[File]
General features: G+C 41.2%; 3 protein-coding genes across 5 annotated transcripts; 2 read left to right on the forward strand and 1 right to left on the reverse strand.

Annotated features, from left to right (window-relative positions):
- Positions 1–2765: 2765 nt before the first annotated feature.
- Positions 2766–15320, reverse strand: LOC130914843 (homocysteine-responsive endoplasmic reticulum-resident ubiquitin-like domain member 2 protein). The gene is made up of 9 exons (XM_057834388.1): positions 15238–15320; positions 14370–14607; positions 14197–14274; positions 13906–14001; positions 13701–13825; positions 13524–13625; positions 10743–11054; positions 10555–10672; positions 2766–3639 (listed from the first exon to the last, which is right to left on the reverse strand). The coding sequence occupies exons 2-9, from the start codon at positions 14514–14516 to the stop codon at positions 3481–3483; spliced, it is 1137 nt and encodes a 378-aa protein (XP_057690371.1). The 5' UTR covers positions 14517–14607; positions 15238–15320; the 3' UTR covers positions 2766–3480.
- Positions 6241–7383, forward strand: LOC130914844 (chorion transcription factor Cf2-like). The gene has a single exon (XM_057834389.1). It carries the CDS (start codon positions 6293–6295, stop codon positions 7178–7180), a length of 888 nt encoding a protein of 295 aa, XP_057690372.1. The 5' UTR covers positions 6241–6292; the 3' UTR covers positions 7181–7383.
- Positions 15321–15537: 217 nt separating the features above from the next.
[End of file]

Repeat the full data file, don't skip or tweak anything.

General features: G+C 41.2%; 3 protein-coding genes across 5 annotated transcripts; 2 read left to right on the forward strand and 1 right to left on the reverse strand.

Annotated features, from left to right (window-relative positions):
- Positions 1–2765: 2765 nt before the first annotated feature.
- Positions 2766–15320, reverse strand: LOC130914843 (homocysteine-responsive endoplasmic reticulum-resident ubiquitin-like domain member 2 protein). The gene is made up of 9 exons (XM_057834388.1): positions 15238–15320; positions 14370–14607; positions 14197–14274; positions 13906–14001; positions 13701–13825; positions 13524–13625; positions 10743–11054; positions 10555–10672; positions 2766–3639 (listed from the first exon to the last, which is right to left on the reverse strand). The coding sequence occupies exons 2-9, from the start codon at positions 14514–14516 to the stop codon at positions 3481–3483; spliced, it is 1137 nt and encodes a 378-aa protein (XP_057690371.1). The 5' UTR covers positions 14517–14607; positions 15238–15320; the 3' UTR covers positions 2766–3480.
- Positions 6241–7383, forward strand: LOC130914844 (chorion transcription factor Cf2-like). The gene has a single exon (XM_057834389.1). It carries the CDS (start codon positions 6293–6295, stop codon positions 7178–7180), a length of 888 nt encoding a protein of 295 aa, XP_057690372.1. The 5' UTR covers positions 6241–6292; the 3' UTR covers positions 7181–7383.
- Positions 15321–15537: 217 nt separating the features above from the next.